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Due Diligence for the Adventurous

Exercising due diligence concerning health and safety is paramount.

Risk Assessments is required for all Adventurous Activities; especially in environments like mountains or during activities such as an Atlantic row. Neglecting safety measures in these settings could potentially lead to severe consequences.

Reflecting on past experiences, particularly the tragic loss of a fellow oarsman during the Atlantic row in 2016, and the significant dropout rate in Rugby on Everest 2019 has significantly impacted my perspective.

The incident underscores the importance of ensuring comprehensive safety measures are in place. The Skipper and owner of the vessel faced legal consequences, pleading guilty to failing to ensure the safe operation of the vessel. Their sentence, including 12 months in jail (suspended for 12 months) and 150 hours of unpaid work, highlights the serious ramifications of disregarding safety protocols.

This incident serves as a poignant reminder of the responsibility we bear in safeguarding ourselves and others in potentially risky environments. It emphasizes the necessity of thorough preparation, adherence to safety guidelines, and vigilance to prevent tragic outcomes. Learning from such experiences is crucial, shaping a greater awareness and commitment to prioritizing safety in all future endeavors.

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Pre-adventure and expedition planning is crucial for safety and success. Here are some ways to enhance your Due Diligence:

  1. Research and Planning: Thoroughly research your destination, including weather conditions, terrain, local customs, and potential risks. Plan your route, backup plans, and emergency exits.
  2. Training and Skill Development: Acquire the necessary skills for your adventure, such as wilderness first aid, navigation, survival skills, and equipment handling. Attend courses or workshops if needed.
  3. Gear and Equipment Check: Ensure all your equipment is in top condition. Make a checklist and inspect each item meticulously before departure. Consider redundancies for critical equipment.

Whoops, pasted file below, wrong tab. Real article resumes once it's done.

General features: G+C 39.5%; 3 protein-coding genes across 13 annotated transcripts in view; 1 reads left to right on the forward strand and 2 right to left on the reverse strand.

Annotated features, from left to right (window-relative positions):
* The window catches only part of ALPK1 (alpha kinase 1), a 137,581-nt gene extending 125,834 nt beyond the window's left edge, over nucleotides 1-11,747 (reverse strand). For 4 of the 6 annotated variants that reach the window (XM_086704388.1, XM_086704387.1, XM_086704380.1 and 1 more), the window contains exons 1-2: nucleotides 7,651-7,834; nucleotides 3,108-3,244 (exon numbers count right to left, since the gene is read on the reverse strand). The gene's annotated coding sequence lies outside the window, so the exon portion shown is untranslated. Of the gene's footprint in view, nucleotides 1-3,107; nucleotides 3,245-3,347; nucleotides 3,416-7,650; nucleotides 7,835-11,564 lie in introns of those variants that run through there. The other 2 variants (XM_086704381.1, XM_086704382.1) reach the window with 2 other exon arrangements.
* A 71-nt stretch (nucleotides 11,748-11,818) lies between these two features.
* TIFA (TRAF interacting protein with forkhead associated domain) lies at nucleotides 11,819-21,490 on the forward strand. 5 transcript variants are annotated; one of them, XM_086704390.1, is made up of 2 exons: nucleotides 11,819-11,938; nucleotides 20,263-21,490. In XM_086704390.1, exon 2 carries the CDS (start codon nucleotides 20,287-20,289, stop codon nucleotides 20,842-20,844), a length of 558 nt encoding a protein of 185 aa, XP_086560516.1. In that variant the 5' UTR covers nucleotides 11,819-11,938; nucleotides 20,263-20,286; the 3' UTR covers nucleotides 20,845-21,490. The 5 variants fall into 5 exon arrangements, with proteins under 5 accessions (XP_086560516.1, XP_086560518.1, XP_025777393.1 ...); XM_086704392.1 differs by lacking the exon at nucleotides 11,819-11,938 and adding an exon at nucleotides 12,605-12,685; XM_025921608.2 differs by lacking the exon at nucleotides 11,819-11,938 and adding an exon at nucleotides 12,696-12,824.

4. Health and Fitness: Assess your physical condition and train accordingly. Some adventures require specific fitness levels, so prepare with appropriate exercises and a balanced diet.
  5. Emergency Preparedness: Develop a comprehensive emergency plan. This includes communication protocols, emergency contacts, evacuation plans, and knowledge of nearby medical facilities or rescue services.
  6. Team and Communication: If you’re traveling with others, ensure everyone understands their roles and responsibilities. Establish clear communication channels and emergency signals.
  7. Permits and Regulations: Obtain any necessary permits or permissions required for your adventure. Be aware of local regulations and guidelines.
  8. Weather Monitoring: Keep an eye on weather forecasts and understand how it might affect your journey. Have contingency plans for weather-related situations.
  9. Local Knowledge and Contacts: Connect with locals or experienced adventurers familiar with the area. They can provide invaluable insights and advice.
  10. Risk Assessment and Mitigation: Continuously assess risks during your adventure. Be prepared to adapt plans if conditions change and always prioritize safety over ambition.

Remember, while adventure is exciting, safety should always come first. A thorough and meticulous approach to pre-adventure planning minimizes risks and ensures a more enjoyable experience.